The third point is related to the broader Kahalu‘u area development, population increase, and their impacts on the traditional Hawaiian cultural perspective of the natural world. The Kahulamu family discussed the importance of resource zones and sustainability to Hawaiian cultural practices. Each region of the land, from the coast to the mountains, has unique resources that were cultivated and harvested by Hawaiians. Development has constricted the size, or restricted access to, many of these resource base areas. The overall process has prevented the continuation of many of the traditional cultural practices centered around gathering, fishing, and hunting. For example, the current generations of the Kahulamu family can remember that in their youth they were able to throw net at Kahalu‘u Bay and catch fish. With the onset of development, increased population, and increased shoreline traffic, the reef has been damaged and the numbers of fish have diminished. Development on the Towne property would not restrict or further affect these practices. Water quality studies discussed in Section 3.1.2 demonstrate that there will be no adverse effects to water quality. The proposed undertaking will not produce adverse effects to any other specific Native Hawaiian cultural practices in the area.
The fourth and final point discussed was the fact that the project site is within the Kahalu‘u Historic District. There is a feeling that the Historic District has certain values that are compromised whenever development occurs within it.
To address cultural concerns presented by the Kahulamu family and Curtis Tyler, representatives of Towne held additional meetings and talks in 2014 with the Kahulamu family to determine if there were ways to minimize these identified cultural impacts to acceptable levels and still permit development on the property. In recognition of the Kahulamu ‘Ohana’s cultural practice of protecting burial sites, Towne revised its development plan to create a buffer area around the Kahulamu kuleana lots (Figure 6). Based on this buffer, no development activities will occur within the area approximately 150 feet north of the Kahulamu kuleana and no development activities will occur in any portion of the Towne property south of the Kahulamu properties. This measure ensures that construction will not take place near to the Kahulamu graveyard, and will not encroach upon or diminish the character of those burials. In addition, construction will not be conducted in areas that may contain unidentified burials, and the Kahulamu family will have continued access to the burial areas so that they can continue to care for them.”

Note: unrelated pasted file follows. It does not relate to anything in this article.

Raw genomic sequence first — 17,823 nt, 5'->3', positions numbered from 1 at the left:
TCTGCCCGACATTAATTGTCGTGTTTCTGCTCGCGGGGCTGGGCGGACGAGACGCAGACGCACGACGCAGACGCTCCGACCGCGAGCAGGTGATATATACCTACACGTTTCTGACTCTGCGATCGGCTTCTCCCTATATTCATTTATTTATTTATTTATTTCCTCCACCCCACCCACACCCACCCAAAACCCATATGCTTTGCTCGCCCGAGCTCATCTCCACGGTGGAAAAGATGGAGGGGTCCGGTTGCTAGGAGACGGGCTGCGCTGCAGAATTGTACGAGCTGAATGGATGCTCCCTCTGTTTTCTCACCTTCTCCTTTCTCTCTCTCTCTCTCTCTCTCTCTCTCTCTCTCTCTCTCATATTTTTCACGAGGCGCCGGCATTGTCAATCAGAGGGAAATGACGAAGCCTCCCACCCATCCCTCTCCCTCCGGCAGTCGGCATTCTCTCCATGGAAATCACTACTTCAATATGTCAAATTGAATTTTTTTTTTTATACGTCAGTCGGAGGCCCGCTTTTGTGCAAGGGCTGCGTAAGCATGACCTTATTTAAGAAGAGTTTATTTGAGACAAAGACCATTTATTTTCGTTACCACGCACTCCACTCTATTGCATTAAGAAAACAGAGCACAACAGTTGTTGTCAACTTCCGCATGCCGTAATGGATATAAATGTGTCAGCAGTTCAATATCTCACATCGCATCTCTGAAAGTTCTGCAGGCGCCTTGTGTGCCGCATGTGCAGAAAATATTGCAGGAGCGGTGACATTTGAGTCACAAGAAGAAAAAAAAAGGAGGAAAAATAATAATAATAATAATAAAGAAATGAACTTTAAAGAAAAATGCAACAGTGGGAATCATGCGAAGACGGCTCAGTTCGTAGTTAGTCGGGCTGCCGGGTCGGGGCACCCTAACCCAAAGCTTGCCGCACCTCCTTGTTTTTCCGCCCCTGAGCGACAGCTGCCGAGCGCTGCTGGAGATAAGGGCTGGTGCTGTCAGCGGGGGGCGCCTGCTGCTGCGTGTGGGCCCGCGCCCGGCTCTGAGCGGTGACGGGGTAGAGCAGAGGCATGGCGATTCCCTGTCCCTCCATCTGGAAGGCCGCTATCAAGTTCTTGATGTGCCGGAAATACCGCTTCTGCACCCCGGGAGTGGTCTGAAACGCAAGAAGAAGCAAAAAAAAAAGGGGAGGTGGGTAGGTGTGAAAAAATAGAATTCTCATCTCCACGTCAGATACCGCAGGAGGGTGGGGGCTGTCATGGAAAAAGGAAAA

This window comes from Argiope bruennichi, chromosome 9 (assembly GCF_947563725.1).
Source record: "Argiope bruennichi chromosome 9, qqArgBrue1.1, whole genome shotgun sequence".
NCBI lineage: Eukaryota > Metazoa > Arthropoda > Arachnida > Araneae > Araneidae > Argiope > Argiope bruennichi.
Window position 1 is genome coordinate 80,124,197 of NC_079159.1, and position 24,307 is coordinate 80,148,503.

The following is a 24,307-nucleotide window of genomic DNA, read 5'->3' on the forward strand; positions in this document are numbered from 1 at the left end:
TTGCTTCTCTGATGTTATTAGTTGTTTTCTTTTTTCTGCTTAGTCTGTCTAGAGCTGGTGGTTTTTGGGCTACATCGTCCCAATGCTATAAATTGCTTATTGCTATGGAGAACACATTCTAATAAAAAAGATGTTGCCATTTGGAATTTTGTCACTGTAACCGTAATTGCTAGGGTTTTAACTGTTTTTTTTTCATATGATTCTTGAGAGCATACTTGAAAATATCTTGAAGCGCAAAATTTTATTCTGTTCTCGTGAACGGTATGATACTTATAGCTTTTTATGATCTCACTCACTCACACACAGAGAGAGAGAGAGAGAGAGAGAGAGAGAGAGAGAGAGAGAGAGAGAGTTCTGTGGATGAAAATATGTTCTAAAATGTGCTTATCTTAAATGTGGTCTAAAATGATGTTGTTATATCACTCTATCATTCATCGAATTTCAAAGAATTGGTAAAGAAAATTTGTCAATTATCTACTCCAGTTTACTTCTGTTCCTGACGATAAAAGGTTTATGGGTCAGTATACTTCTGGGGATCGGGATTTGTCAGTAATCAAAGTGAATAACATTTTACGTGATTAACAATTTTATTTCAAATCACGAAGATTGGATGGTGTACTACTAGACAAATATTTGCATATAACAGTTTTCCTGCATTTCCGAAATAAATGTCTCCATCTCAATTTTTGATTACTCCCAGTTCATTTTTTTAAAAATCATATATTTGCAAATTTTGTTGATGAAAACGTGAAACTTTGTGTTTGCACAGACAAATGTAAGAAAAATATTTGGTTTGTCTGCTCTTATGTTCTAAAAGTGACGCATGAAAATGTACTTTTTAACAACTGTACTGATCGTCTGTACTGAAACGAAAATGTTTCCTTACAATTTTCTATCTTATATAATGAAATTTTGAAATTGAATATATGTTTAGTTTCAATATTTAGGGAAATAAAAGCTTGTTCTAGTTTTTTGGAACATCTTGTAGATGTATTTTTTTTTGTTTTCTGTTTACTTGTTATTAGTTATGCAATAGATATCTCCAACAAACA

Kahalu’u Beach Park Impact
In a September 2013 letter to the Planning Department regarding Parcel 26 at Kahalu‘u, the Hawaii County Department of Parks and Recreation focused on Kahalu’u Beach Park, which is under their purview. “The impacts presented and corresponding mitigation measures proposed are unsatisfactory,” read the letter, signed by Director Clayton Honma.
The developer’s current position on Kahalu’u Beach Park, taken from the Final EA:
“It is likely that many of the occupants of the time share units will avail themselves of the amenities at Kahalu‘u Beach Park, and there will be an increase in use that may impact the resources and the enjoyment of the park by other visitors and residents. New property tax revenues will make it possible to improve the park to partially mitigate this impact.
To further mitigate for adverse effects to Kahalu‘u Beach Park, Towne has committed to provide street crossing improvements consisting of a crosswalk and pavement markings on Ali‘i Drive at a location to be determined in consultation with the County Department of Public Works, the Department of Parks and Recreation and the Kohala Center. In addition, Towne is committed to working with to working with the Department of Parks and Recreation and the Kohala Center to mitigate in other ways, including the option of providing funding support for the Kahalu‘u Bay Education Center and/or Ranger Program at the park.”
The lengthy Final EA document can be found online on the oeqc.doh.hawaii.gov website.